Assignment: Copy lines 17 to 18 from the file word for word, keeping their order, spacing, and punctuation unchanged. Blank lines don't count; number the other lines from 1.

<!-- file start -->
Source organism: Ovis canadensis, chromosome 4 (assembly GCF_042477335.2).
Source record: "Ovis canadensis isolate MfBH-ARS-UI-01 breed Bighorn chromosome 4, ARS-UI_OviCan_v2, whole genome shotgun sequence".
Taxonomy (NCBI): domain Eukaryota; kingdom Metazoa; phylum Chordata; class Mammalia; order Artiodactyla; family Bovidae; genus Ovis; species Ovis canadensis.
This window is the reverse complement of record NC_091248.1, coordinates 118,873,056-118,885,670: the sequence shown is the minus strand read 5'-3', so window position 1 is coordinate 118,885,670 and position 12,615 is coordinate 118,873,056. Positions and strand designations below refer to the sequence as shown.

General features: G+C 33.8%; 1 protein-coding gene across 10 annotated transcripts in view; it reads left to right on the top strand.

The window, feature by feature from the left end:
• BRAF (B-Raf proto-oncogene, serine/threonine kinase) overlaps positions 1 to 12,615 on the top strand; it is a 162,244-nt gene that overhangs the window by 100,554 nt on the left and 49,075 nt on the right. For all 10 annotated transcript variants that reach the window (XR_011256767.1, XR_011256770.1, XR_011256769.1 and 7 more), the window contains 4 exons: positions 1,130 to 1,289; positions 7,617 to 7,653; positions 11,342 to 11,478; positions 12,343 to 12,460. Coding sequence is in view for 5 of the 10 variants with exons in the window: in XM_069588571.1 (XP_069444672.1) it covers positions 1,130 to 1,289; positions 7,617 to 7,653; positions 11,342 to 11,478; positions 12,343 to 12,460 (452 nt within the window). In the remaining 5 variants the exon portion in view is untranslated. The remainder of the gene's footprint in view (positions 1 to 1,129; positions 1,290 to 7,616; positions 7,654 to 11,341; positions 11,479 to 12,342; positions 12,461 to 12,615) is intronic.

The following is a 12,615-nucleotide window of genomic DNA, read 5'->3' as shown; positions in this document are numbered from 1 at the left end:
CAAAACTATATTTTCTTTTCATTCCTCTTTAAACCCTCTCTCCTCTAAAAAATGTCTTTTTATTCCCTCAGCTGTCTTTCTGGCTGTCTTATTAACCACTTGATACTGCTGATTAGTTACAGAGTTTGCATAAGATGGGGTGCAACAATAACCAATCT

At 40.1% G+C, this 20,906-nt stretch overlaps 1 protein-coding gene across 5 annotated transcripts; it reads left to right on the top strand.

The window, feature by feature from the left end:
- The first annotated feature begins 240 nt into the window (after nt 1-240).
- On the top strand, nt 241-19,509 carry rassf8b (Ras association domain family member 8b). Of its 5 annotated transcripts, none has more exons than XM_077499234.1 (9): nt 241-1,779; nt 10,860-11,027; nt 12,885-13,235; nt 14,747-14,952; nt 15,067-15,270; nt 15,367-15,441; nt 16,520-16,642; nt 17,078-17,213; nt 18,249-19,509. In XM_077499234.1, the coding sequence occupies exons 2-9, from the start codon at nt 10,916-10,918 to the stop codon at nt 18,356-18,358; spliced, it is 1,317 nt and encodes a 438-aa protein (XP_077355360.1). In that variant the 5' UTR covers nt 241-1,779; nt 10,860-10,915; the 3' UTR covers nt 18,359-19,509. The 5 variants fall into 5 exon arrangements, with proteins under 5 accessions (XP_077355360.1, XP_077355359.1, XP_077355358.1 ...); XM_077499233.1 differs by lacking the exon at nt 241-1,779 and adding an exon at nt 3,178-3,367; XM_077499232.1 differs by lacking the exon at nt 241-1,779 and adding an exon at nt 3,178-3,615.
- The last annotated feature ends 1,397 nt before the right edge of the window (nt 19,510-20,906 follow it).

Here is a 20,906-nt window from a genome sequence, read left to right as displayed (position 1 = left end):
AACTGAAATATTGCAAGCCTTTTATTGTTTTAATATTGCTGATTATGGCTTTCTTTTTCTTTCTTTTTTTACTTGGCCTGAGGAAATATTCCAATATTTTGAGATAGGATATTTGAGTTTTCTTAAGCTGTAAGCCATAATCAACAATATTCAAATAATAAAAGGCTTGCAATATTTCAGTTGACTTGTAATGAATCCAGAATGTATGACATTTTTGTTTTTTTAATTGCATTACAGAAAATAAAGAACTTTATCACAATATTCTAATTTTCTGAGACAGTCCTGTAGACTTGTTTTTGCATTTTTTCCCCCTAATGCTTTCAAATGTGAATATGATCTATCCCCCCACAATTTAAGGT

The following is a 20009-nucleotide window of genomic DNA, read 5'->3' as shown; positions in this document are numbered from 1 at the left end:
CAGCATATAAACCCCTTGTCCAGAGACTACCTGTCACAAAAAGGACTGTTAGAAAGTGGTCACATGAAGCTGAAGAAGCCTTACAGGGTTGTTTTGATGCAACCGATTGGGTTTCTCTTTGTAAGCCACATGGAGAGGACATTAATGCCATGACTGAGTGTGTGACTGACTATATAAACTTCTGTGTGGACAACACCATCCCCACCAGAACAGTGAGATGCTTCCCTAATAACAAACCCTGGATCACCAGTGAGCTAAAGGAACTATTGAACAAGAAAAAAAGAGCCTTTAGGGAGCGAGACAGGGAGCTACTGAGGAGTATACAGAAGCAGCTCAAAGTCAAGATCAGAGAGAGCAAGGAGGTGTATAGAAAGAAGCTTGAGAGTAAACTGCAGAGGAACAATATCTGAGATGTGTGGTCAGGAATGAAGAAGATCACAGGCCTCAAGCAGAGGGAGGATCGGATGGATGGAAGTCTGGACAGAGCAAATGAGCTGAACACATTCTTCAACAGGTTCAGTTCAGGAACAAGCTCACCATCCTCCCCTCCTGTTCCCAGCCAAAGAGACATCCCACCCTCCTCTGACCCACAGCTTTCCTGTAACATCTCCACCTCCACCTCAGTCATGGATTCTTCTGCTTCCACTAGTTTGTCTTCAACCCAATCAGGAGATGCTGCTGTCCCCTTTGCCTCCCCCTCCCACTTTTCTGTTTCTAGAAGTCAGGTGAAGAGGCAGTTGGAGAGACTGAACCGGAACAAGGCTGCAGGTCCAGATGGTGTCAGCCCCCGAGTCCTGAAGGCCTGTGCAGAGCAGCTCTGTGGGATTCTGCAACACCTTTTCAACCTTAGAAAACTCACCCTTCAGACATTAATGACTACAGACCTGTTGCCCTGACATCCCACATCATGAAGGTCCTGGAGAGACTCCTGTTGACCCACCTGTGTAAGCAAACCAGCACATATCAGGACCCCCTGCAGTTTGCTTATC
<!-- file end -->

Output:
The following is a 20009-nucleotide window of genomic DNA, read 5'->3' as shown; positions in this document are numbered from 1 at the left end:
CAGCATATAAACCCCTTGTCCAGAGACTACCTGTCACAAAAAGGACTGTTAGAAAGTGGTCACATGAAGCTGAAGAAGCCTTACAGGGTTGTTTTGATGCAACCGATTGGGTTTCTCTTTGTAAGCCACATGGAGAGGACATTAATGCCATGACTGAGTGTGTGACTGACTATATAAACTTCTGTGTGGACAACACCATCCCCACCAGAACAGTGAGATGCTTCCCTAATAACAAACCCTGGATCACCAGTGAGCTAAAGGAACTATTGAACAAGAAAAAAAGAGCCTTTAGGGAGCGAGACAGGGAGCTACTGAGGAGTATACAGAAGCAGCTCAAAGTCAAGATCAGAGAGAGCAAGGAGGTGTATAGAAAGAAGCTTGAGAGTAAACTGCAGAGGAACAATATCTGAGATGTGTGGTCAGGAATGAAGAAGATCACAGGCCTCAAGCAGAGGGAGGATCGGATGGATGGAAGTCTGGACAGAGCAAATGAGCTGAACACATTCTTCAACAGGTTCAGTTCAGGAACAAGCTCACCATCCTCCCCTCCTGTTCCCAGCCAAAGAGACATCCCACCCTCCTCTGACCCACAGCTTTCCTGTAACATCTCCACCTCCACCTCAGTCATGGATTCTTCTGCTTCCACTAGTTTGTCTTCAACCCAATCAGGAGATGCTGCTGTCCCCTTTGCCTCCCCCTCCCACTTTTCTGTTTCTAGAAGTCAGGTGAAGAGGCAGTTGGAGAGACTGAACCGGAACAAGGCTGCAGGTCCAGATGGTGTCAGCCCCCGAGTCCTGAAGGCCTGTGCAGAGCAGCTCTGTGGGATTCTGCAACACCTTTTCAACCTTAGAAAACTCACCCTTCAGACATTAATGACTACAGACCTGTTGCCCTGACATCCCACATCATGAAGGTCCTGGAGAGACTCCTGTTGACCCACCTGTGTAAGCAAACCAGCACATATCAGGACCCCCTGCAGTTTGCTTATC